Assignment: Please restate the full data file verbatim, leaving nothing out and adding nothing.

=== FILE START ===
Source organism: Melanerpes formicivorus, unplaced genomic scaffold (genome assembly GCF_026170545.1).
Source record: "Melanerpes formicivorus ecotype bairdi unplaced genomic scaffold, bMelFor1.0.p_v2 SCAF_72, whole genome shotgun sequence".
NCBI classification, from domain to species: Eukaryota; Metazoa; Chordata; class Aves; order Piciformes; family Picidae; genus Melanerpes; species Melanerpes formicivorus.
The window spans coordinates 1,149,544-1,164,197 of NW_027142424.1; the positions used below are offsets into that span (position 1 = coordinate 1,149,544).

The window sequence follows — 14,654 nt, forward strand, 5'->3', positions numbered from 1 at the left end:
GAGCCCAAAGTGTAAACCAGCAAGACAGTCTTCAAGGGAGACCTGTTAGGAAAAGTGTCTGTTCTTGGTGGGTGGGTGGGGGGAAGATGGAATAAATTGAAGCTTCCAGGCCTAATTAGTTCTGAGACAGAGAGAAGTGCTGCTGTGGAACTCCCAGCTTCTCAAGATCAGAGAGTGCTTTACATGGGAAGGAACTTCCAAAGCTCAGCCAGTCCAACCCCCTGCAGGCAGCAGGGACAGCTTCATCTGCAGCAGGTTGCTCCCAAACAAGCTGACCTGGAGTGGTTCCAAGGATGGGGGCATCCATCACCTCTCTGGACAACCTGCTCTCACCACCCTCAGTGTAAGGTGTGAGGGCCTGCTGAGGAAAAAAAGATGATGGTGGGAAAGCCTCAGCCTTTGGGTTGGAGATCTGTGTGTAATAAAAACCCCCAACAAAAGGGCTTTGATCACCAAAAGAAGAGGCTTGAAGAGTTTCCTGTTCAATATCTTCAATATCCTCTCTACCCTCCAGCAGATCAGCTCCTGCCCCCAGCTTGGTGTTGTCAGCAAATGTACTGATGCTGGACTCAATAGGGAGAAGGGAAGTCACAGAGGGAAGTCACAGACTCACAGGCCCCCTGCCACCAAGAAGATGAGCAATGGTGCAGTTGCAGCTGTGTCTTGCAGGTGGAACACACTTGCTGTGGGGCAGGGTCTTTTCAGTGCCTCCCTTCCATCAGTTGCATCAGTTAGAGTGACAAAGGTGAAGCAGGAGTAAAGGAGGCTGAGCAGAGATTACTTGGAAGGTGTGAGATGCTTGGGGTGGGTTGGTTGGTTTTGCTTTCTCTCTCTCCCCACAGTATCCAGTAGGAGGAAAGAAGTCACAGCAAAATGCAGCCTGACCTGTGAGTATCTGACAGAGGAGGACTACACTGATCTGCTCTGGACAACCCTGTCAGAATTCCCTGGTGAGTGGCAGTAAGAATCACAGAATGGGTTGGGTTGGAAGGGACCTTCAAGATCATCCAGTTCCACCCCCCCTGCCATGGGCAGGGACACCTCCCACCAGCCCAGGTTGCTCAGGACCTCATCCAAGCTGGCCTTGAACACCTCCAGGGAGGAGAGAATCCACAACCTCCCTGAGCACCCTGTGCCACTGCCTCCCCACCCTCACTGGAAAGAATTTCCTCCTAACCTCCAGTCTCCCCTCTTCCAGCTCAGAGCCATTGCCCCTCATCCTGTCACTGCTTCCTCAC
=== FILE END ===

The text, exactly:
Source organism: Melanerpes formicivorus, unplaced genomic scaffold (genome assembly GCF_026170545.1).
Source record: "Melanerpes formicivorus ecotype bairdi unplaced genomic scaffold, bMelFor1.0.p_v2 SCAF_72, whole genome shotgun sequence".
NCBI classification, from domain to species: Eukaryota; Metazoa; Chordata; class Aves; order Piciformes; family Picidae; genus Melanerpes; species Melanerpes formicivorus.
The window spans coordinates 1,149,544-1,164,197 of NW_027142424.1; the positions used below are offsets into that span (position 1 = coordinate 1,149,544).

The window sequence follows — 14,654 nt, forward strand, 5'->3', positions numbered from 1 at the left end:
GAGCCCAAAGTGTAAACCAGCAAGACAGTCTTCAAGGGAGACCTGTTAGGAAAAGTGTCTGTTCTTGGTGGGTGGGTGGGGGGAAGATGGAATAAATTGAAGCTTCCAGGCCTAATTAGTTCTGAGACAGAGAGAAGTGCTGCTGTGGAACTCCCAGCTTCTCAAGATCAGAGAGTGCTTTACATGGGAAGGAACTTCCAAAGCTCAGCCAGTCCAACCCCCTGCAGGCAGCAGGGACAGCTTCATCTGCAGCAGGTTGCTCCCAAACAAGCTGACCTGGAGTGGTTCCAAGGATGGGGGCATCCATCACCTCTCTGGACAACCTGCTCTCACCACCCTCAGTGTAAGGTGTGAGGGCCTGCTGAGGAAAAAAAGATGATGGTGGGAAAGCCTCAGCCTTTGGGTTGGAGATCTGTGTGTAATAAAAACCCCCAACAAAAGGGCTTTGATCACCAAAAGAAGAGGCTTGAAGAGTTTCCTGTTCAATATCTTCAATATCCTCTCTACCCTCCAGCAGATCAGCTCCTGCCCCCAGCTTGGTGTTGTCAGCAAATGTACTGATGCTGGACTCAATAGGGAGAAGGGAAGTCACAGAGGGAAGTCACAGACTCACAGGCCCCCTGCCACCAAGAAGATGAGCAATGGTGCAGTTGCAGCTGTGTCTTGCAGGTGGAACACACTTGCTGTGGGGCAGGGTCTTTTCAGTGCCTCCCTTCCATCAGTTGCATCAGTTAGAGTGACAAAGGTGAAGCAGGAGTAAAGGAGGCTGAGCAGAGATTACTTGGAAGGTGTGAGATGCTTGGGGTGGGTTGGTTGGTTTTGCTTTCTCTCTCTCCCCACAGTATCCAGTAGGAGGAAAGAAGTCACAGCAAAATGCAGCCTGACCTGTGAGTATCTGACAGAGGAGGACTACACTGATCTGCTCTGGACAACCCTGTCAGAATTCCCTGGTGAGTGGCAGTAAGAATCACAGAATGGGTTGGGTTGGAAGGGACCTTCAAGATCATCCAGTTCCACCCCCCCTGCCATGGGCAGGGACACCTCCCACCAGCCCAGGTTGCTCAGGACCTCATCCAAGCTGGCCTTGAACACCTCCAGGGAGGAGAGAATCCACAACCTCCCTGAGCACCCTGTGCCACTGCCTCCCCACCCTCACTGGAAAGAATTTCCTCCTAACCTCCAGTCTCCCCTCTTCCAGCTCAGAGCCATTGCCCCTCATCCTGTCACTGCTTCCTCAC